Saturday, November 3, 2012

The moth with golden wings

Goldwing (Synthymia fixa)
Moths are common insects but being nocturnal they are often unseen and unsung. 

Most moths spend the day resting in a safe place flying off at night in search of a partner or to lay eggs on the right food-plant. During the night some species also visit flowers to obtain nectar which provides them with energy.

For safety they rely on camouflage. Most moths are grey or brown and when resting remain motionless until approached too closely. Some also have brightly coloured underwings. These are the two wings which when the moth is resting are hidden under the forewings. In some species these wings are brightly coloured being yellow, orange, red or pink. 

When the moth is resting the colourful wings are well hidden but when the moth is disturbed it flies off uncovering the hind-wings and startling approaching predator which very often is too surprised to continue with its approach. This gives the moth enough time to fly away.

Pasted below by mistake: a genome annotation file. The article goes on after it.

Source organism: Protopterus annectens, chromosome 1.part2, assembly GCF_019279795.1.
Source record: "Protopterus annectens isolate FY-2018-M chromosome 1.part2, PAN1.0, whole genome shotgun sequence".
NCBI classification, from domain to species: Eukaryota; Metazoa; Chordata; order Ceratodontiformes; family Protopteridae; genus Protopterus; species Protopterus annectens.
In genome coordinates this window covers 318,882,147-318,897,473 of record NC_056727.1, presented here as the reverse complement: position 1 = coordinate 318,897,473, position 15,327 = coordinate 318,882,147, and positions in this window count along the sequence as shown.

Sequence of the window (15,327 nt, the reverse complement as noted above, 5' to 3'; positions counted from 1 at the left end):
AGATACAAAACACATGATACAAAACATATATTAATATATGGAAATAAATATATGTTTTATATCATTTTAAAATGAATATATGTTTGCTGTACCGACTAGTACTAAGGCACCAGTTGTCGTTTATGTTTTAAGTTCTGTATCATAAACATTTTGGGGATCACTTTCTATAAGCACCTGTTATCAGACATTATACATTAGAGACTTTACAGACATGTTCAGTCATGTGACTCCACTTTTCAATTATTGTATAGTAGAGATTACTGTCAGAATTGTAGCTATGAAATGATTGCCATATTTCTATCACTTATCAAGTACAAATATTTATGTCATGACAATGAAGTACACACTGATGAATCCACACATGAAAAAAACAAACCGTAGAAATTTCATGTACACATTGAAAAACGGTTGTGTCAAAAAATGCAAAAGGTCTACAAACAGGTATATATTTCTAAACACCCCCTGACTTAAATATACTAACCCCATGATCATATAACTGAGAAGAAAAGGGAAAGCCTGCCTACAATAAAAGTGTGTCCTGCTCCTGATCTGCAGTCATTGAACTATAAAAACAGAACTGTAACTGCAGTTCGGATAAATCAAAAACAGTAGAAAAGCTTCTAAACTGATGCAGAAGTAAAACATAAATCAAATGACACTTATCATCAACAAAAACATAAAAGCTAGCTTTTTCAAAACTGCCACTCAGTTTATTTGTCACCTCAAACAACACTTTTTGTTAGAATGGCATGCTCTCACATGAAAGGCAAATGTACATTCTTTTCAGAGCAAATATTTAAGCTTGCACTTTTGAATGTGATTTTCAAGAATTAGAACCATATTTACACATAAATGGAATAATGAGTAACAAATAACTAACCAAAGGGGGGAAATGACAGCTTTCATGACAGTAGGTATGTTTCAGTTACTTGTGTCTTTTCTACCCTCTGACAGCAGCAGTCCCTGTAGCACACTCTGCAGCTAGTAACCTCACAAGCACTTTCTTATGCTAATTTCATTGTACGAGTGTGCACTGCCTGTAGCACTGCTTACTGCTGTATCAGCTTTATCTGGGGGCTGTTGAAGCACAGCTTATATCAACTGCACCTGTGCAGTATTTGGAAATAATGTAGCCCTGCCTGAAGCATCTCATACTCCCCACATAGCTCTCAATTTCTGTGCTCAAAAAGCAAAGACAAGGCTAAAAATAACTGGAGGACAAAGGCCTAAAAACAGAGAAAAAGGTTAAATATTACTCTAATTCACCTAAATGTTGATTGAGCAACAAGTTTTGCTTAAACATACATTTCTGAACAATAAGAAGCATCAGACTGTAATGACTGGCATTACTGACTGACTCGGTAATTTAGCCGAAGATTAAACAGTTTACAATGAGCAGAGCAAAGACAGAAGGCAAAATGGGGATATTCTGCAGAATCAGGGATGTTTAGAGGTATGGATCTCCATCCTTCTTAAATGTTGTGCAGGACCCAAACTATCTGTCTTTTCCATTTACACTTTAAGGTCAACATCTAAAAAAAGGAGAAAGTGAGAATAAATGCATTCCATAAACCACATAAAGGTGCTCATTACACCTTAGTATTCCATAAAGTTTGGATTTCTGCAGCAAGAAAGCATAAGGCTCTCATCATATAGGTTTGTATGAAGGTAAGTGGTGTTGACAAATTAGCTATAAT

The moth usually does not fly more than a couple of metres but as soon as it lands it hides the brightly coloured hindwings and again becomes practically invisible.

One such moth is the goldwing, which is known in Maltese as baħrija tas-silla tal-mogħoż.  The silla tal-mogħoż is the pitch trefoil, a common annual plant on which this species lays its eggs and thus on which the caterpillars feed. 

The adult moths can be seen in April and May It is a small moth with a wingspan of less than 40mm. It is native in southern Europe and North Africa.

The goldwing belongs to the owlet moth family; a large family with over 42,000 species. Of these 1,4500 are found in Europe of which just over 160 are found in the Maltese islands. Some of these are agricultural pests and can damage crops. 

This article was published in The Times on 23.05.2012

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